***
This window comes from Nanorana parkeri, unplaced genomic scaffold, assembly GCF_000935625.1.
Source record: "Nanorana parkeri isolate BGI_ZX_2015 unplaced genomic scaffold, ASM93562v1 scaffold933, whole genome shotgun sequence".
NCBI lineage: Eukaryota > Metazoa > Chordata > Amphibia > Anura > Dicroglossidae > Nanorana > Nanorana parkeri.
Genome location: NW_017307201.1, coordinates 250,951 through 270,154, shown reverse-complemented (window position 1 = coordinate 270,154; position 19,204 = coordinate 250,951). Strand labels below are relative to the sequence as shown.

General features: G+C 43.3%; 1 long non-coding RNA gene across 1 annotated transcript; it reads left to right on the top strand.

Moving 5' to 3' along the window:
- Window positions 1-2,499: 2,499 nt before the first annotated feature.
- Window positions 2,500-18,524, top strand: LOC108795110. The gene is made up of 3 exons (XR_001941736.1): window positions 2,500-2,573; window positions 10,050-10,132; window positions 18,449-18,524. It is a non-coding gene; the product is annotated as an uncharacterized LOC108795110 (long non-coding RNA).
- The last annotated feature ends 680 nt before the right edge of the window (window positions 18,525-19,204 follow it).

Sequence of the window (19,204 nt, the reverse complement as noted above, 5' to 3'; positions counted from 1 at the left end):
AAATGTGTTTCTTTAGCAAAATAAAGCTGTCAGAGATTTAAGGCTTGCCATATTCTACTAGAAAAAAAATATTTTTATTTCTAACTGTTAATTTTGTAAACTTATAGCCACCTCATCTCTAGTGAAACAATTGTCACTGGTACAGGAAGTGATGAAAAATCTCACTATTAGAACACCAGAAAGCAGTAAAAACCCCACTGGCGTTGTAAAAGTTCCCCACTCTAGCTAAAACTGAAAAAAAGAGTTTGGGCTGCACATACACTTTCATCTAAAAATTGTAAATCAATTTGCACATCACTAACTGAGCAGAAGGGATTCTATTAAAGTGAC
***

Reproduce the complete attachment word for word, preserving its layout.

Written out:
This window comes from Nanorana parkeri, unplaced genomic scaffold, assembly GCF_000935625.1.
Source record: "Nanorana parkeri isolate BGI_ZX_2015 unplaced genomic scaffold, ASM93562v1 scaffold933, whole genome shotgun sequence".
NCBI lineage: Eukaryota > Metazoa > Chordata > Amphibia > Anura > Dicroglossidae > Nanorana > Nanorana parkeri.
Genome location: NW_017307201.1, coordinates 250,951 through 270,154, shown reverse-complemented (window position 1 = coordinate 270,154; position 19,204 = coordinate 250,951). Strand labels below are relative to the sequence as shown.

General features: G+C 43.3%; 1 long non-coding RNA gene across 1 annotated transcript; it reads left to right on the top strand.

Moving 5' to 3' along the window:
- Window positions 1-2,499: 2,499 nt before the first annotated feature.
- Window positions 2,500-18,524, top strand: LOC108795110. The gene is made up of 3 exons (XR_001941736.1): window positions 2,500-2,573; window positions 10,050-10,132; window positions 18,449-18,524. It is a non-coding gene; the product is annotated as an uncharacterized LOC108795110 (long non-coding RNA).
- The last annotated feature ends 680 nt before the right edge of the window (window positions 18,525-19,204 follow it).

Sequence of the window (19,204 nt, the reverse complement as noted above, 5' to 3'; positions counted from 1 at the left end):
AAATGTGTTTCTTTAGCAAAATAAAGCTGTCAGAGATTTAAGGCTTGCCATATTCTACTAGAAAAAAAATATTTTTATTTCTAACTGTTAATTTTGTAAACTTATAGCCACCTCATCTCTAGTGAAACAATTGTCACTGGTACAGGAAGTGATGAAAAATCTCACTATTAGAACACCAGAAAGCAGTAAAAACCCCACTGGCGTTGTAAAAGTTCCCCACTCTAGCTAAAACTGAAAAAAAGAGTTTGGGCTGCACATACACTTTCATCTAAAAATTGTAAATCAATTTGCACATCACTAACTGAGCAGAAGGGATTCTATTAAAGTGAC